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You Don’t Need Robots.txt On Root Domain, Says Google

Google's Gary Illyes shares an unconventional but valid method for centralizing robots.txt rules on CDNs.

  • Robots.txt files can be centralized on CDNs, not just root domains.
  • Websites can redirect robots.txt from main domain to CDN.
  • This unorthodox approach complies with updated standards.
Search Engine Spider Web Crawler Bot concept.

In a recent LinkedIn post, Google Analyst Gary Illyes challenged a long-standing belief about the placement of robots.txt files.

For years, the conventional wisdom has been that a website’s robots.txt file must reside at the root domain (e.g.,

However, Illyes has clarified that this isn’t an absolute requirement and revealed a lesser-known aspect of the Robots Exclusion Protocol (REP).

Robots.txt File Flexibility

The robots.txt file doesn’t have to be located at the root domain (

According to Illyes, having two separate robots.txt files hosted on different domains is permissible—one on the primary website and another on a content delivery network (CDN).

Illyes explains that websites can centralize their robots.txt file on the CDN while controlling crawling for their main site.

For instance, a website could have two robots.txt files: one at and another at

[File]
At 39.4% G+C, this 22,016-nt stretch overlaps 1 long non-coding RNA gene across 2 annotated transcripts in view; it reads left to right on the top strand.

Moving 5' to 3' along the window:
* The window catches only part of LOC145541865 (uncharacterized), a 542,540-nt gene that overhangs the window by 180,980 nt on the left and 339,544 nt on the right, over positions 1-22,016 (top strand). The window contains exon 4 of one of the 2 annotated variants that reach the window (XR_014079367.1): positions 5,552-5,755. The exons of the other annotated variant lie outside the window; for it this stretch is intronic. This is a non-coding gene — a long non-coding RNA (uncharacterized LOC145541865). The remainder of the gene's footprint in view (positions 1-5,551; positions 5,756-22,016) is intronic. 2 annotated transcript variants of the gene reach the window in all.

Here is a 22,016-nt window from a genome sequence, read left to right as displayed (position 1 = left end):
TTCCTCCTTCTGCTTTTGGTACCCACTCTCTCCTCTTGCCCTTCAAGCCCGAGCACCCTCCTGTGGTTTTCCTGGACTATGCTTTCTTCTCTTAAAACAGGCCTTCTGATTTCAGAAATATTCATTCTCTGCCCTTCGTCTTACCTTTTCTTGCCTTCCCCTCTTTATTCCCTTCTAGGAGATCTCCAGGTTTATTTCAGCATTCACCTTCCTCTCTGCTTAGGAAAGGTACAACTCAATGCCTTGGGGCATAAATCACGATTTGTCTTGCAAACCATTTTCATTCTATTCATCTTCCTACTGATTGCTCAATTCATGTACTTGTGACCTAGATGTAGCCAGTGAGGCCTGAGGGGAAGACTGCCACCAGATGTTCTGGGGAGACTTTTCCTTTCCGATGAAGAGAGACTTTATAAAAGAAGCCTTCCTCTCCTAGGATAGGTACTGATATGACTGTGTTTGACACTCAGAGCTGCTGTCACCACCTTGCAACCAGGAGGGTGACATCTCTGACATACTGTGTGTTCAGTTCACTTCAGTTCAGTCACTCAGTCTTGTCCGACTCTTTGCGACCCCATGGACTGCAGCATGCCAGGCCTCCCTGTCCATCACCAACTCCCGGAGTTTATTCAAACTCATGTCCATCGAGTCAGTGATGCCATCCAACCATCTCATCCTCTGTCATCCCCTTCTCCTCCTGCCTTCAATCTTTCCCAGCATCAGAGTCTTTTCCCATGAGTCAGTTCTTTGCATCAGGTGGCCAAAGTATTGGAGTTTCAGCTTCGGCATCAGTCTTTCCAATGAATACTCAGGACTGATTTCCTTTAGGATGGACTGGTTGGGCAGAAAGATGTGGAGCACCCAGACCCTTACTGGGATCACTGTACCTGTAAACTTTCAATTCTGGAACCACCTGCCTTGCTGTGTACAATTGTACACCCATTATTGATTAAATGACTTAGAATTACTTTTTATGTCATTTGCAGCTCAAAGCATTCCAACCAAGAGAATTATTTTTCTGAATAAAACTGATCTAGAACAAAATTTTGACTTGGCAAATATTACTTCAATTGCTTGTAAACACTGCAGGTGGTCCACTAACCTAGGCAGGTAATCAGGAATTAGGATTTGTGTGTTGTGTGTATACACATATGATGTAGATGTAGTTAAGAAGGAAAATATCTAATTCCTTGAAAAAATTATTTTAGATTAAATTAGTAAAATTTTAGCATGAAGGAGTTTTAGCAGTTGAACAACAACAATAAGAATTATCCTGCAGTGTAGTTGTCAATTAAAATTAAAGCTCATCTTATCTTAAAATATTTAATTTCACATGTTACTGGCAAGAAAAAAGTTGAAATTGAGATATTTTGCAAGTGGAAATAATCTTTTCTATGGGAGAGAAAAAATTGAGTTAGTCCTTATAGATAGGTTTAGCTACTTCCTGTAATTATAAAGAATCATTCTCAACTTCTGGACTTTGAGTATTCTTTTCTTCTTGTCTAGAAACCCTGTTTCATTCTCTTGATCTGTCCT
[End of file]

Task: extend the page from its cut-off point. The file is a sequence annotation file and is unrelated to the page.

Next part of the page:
This approach allows you to maintain a single, comprehensive robots.txt file on their CDN and redirect requests from their main domain to this centralized file.

Illyes notes that crawlers complying with RFC9309 will follow the redirect and use the target file as the robotstxt file for the original domain.

Looking Back At 30 Years Of Robots.txt

As the Robots Exclusion Protocol celebrates its 30th anniversary this year, Illyes’ revelation highlights how web standards continue to evolve.

He even speculates whether the file needs to be named “robots.txt,” hinting at possible changes in how crawl directives are managed.

How This Can Help You

Following Illyes’ guidance can help you in the following ways:

  1. Centralized Management: By consolidating robots.txt rules in one location, you can maintain and update crawl directives across your web presence.
  2. Improved Consistency: A single source of truth for robots.txt rules reduces the risk of conflicting directives between your main site and CDN.
  3. Flexibility: This approach allows for more adaptable configurations, especially for sites with complex architectures or those using multiple subdomains and CDNs.

A streamlined approach to managing robots.txt files can improve both site management and SEO efforts.

Featured Image: BestForBest/Shutterstock

Category News SEO
SEJ STAFF Matt G. Southern Senior News Writer at Search Engine Journal

Matt G. Southern, Senior News Writer, has been with Search Engine Journal since 2013. With a bachelor’s degree in communications, ...

You Don’t Need Robots.txt On Root Domain, Says Google

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